... The first literature references addressing sustainability concept can be traced as early as in 1713 regarding the sustainability of forests in terms of logging regrown timber alone to retain soil fertility. The environmental issue was first mentioned in the chemical book Silent Spring authored by Carson (Carson, 1962cited in: Lees, 2012. Nowadays Sustainable Development defined as "meeting the needs of the present generation without compromising the ability of future generations to meet their own needs" (World Commission on Environment and Development, 1987, p. 49) is based on the triple bottom line (TBL) framework authored by Elkington (1997). ...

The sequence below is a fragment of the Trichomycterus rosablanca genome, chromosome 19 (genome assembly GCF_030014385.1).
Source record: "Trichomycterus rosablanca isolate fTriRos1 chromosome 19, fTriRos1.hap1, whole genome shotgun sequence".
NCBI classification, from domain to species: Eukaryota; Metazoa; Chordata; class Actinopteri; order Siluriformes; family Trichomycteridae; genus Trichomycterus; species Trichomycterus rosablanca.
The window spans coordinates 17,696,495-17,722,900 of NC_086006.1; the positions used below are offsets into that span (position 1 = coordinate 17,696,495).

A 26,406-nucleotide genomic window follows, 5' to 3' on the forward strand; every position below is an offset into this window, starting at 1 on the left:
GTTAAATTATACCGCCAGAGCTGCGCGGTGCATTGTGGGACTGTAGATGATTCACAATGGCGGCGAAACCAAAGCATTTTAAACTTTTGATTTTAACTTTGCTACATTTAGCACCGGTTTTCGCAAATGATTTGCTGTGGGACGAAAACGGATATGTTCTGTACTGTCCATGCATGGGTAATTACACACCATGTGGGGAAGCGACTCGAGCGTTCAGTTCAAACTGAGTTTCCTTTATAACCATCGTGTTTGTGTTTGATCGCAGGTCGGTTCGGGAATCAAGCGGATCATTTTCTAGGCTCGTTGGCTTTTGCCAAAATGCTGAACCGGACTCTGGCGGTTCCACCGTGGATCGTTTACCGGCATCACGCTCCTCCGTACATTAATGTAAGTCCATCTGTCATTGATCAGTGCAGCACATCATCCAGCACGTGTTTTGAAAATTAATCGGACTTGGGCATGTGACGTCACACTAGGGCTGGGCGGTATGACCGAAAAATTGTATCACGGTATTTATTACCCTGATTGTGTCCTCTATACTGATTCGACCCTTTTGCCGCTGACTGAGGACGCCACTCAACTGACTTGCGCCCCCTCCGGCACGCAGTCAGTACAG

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The issue of project management methodologies has never be undertaken by academics in the context of their contribution to sustainability. There is the lack of understanding which Agile Project Management (APM) results and Agile value crea- tion methods are in line with the assumptions of sustainability. The article fills this gap and presents the linkage between Agile project management and sustainability. The article presents both theoretical considerations as well as the results of empirical research that explains the relationship between APM and sustainability. As a result of multiple surveys, Guttman scales were developed, which showed the degree of Agile aspects' influence on sustainability, taking into account both the results of Agile implementation and the methods of value creation. Research revealed that improving the timeliness of deliveries, increase in productivity and improving the atmosphere in the organization as APM result is significant for sustainability. Value creation methods that most correspond with sustainability are design thinking and Agile rituals. The above provide certain practical and theoretical implications.